Let us now consider empty space. In a quantum field theory, we cannot just say that the ground state of the empty space is the state with no quanta - we have to solve the proper field equations, with proper boundary conditions, and determine what is the state of the field. Such a state may or may not contain quanta. In particular, whenever the space has a boundary, the ground state of the field does contain quanta - this fact is called the vacuum polarization effect.

In QED, this is a very well known, and experimentally verified effect. For example, two conducting parallel plates attract each other, even if they are not charged and placed in otherwise empty space (this is called the Casimir effect Plu86). One can understand this attraction very easily. Namely, the vacuum fluctuations of the electron field may create in an empty space virtual electron-positron pairs. These charged particles induce virtual polarization charges in the conducting plates (it means virtual photons are created, travel to plates, and reflect from them). Hence, the plates become virtually charged, and attract one another during a short time when the existence of the virtual charges, and virtual photons, is allowed by the Heisenberg principle. All in all, a net attractive force between plates appears.

In QED such effects are extremely weak, because the electron has a small charge and a non-zero rest mass. On the other hand, the QCD gluons are massless, and their strong interaction is not damped by a small parameter. As a result, the QCD vacuum polarization effect is extremely strong, and the empty space is not empty at all - it must contain a soup of spontaneously appearing, interacting, and disappearing gluons. Moreover, in the soup there also must be pairs of virtual quark-antiquark pairs that are also color-charged, and emit and absorb more virtual gluons. It turns out that the QCD ground state of an "empty" space is an extremely complicated object. At present, we do not have any glimpse of a possibility to find the vacuum wave function analytically. Some ideas of what happens are provided by the QCD lattice calculations, see e.g. Ref. Lei00, in which the gluon and quark fields are discretized on a four-dimensional lattice of space-time points, and the differential field equations are transformed into finite-difference equations solvable on a computer.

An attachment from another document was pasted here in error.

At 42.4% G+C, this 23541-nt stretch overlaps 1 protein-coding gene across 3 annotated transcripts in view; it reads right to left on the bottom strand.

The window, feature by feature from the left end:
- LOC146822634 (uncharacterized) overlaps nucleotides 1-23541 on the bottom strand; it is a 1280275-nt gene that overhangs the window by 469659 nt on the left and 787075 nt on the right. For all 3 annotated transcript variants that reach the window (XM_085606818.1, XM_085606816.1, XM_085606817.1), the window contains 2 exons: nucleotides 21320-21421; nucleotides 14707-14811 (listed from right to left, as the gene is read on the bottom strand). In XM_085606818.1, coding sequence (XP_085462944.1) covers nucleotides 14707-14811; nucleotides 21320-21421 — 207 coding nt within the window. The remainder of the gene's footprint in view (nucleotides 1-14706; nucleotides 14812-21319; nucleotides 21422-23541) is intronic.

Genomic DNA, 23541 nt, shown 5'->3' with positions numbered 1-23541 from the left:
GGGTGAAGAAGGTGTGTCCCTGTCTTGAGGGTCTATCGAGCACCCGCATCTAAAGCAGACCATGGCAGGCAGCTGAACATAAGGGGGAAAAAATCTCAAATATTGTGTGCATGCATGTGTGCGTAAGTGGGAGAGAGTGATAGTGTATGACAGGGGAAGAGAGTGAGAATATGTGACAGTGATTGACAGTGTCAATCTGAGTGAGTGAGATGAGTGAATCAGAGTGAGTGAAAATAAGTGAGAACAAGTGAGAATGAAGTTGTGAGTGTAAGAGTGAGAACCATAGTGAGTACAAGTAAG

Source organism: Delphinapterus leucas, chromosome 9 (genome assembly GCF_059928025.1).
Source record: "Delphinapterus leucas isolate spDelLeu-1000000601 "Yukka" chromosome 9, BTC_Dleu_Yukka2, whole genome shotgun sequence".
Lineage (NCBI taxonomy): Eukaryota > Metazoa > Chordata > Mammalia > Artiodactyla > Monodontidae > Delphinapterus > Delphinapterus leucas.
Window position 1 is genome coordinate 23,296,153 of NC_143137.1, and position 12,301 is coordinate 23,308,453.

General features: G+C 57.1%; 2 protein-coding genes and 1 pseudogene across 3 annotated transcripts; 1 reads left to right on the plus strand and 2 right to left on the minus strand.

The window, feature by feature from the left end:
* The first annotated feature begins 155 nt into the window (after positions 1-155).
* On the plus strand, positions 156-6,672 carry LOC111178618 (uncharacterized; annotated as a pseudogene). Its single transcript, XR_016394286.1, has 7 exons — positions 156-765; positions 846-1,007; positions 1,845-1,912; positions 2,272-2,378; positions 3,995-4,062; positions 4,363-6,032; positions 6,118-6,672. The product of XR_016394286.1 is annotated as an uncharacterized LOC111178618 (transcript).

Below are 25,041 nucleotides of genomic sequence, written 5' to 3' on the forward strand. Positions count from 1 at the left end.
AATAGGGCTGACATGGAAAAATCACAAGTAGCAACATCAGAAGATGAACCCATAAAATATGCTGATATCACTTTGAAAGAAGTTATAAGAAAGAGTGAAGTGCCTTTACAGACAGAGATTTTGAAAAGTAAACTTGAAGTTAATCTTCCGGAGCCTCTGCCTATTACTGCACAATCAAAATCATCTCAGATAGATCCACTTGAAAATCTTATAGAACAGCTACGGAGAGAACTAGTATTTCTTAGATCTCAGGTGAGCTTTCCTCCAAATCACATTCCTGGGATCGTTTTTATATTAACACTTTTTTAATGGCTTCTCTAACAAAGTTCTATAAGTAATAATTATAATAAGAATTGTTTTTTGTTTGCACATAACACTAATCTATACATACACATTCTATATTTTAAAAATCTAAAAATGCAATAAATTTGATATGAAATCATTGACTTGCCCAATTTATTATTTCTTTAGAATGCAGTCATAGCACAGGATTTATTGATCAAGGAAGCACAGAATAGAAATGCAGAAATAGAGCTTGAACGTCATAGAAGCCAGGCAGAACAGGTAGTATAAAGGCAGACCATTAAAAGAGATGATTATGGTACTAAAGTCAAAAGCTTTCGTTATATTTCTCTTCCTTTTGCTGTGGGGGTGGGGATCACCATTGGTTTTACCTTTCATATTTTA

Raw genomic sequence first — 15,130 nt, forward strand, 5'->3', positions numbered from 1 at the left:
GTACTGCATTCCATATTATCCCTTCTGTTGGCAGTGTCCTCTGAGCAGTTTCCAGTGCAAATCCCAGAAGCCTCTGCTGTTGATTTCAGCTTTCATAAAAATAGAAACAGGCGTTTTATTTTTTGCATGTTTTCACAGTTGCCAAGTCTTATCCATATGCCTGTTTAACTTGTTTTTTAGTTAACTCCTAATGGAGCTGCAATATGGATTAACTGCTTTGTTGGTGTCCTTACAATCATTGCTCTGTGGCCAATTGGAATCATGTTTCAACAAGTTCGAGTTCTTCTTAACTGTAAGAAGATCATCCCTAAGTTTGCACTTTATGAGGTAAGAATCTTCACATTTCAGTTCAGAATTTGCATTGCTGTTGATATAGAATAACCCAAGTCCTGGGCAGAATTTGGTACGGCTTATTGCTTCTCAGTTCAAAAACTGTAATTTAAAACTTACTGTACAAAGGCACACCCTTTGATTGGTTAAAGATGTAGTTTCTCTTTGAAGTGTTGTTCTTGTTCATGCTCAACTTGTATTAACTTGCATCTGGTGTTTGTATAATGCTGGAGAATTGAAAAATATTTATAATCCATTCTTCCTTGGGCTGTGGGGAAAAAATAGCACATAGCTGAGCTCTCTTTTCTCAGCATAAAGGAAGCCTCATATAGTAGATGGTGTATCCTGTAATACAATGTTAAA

Figure 3: A snap-shot of the space color charge of the QCD vacuum, calculated on a space-time lattice. From VisualQCD/QCDvacuum/welcome.html.
An example of such a result is shown in Fig. 3. It presents a frozen-frame image, however, the solution is obtained in space and time, and hence we know what happens at different times. One movie is worth thousands photos, so interested students are invited to visit the WEB site indicated in the Figure caption, to see the animation of the complete result. Only then one can appreciate the complexity of appearing structures, with blobs of color charge constantly appearing, disappearing and moving around. The QCD vacuum really resembles a soup of boiling gluons and quarks.

It is now obvious that one cannot expect other solutions of the QCD fields to be any simpler. In particular, solutions corresponding to isolated quarks simply do not exist. One can say that an isolated quark would create so many gluons around it that the complete wave function had not been normalizable. Solutions for quark-antiquark pairs, and for triples of quarks, do exist (we do exist after all - the triples of quarks are nucleons our bodies are built of), but are even more complicated to obtain, even within the QCD lattice calculations. There is no hope, neither there is any reason, to describe composite objects like mesons or nucleons directly from quarks and gluons. This is especially true when we want to use these composite objects to build the next-generation composite objects like nuclei.

Here we arrive at the leading idea of our physical description of the real world. Namely, a physicist always begins by isolating the most important degrees of freedom to describe a given system at a given energy and/or size scale. These degrees of freedom must be compatible with the ones that govern objects at a finer level of description, and must define the degrees of freedom useful at any coarser level of description. However, it is neither useful, nor sensible, nor fruitful, nor doable to overjump different levels. Why bother to derive the structure of a living cell from the unified QCD and electroweak Lagrangian? There are at least seven levels in between: nucleons are built of quarks, nuclei of nucleons, atoms of nuclei and electrons, molecules of atoms, amino acids of molecules, proteins of amino acids, and we did not arrive at a cell yet. Well, we shall not embark here on the philosophy of science; in the following we concentrate on describing how mesons and nucleons are built of quarks, and nuclei of nucleons.

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Next: Chiral Symmetry and the Up: QUANTUM FIELDS OF NUCLEAR Previous: Quantum Electrodynamics (QED)
Jacek Dobaczewski 2003-01-27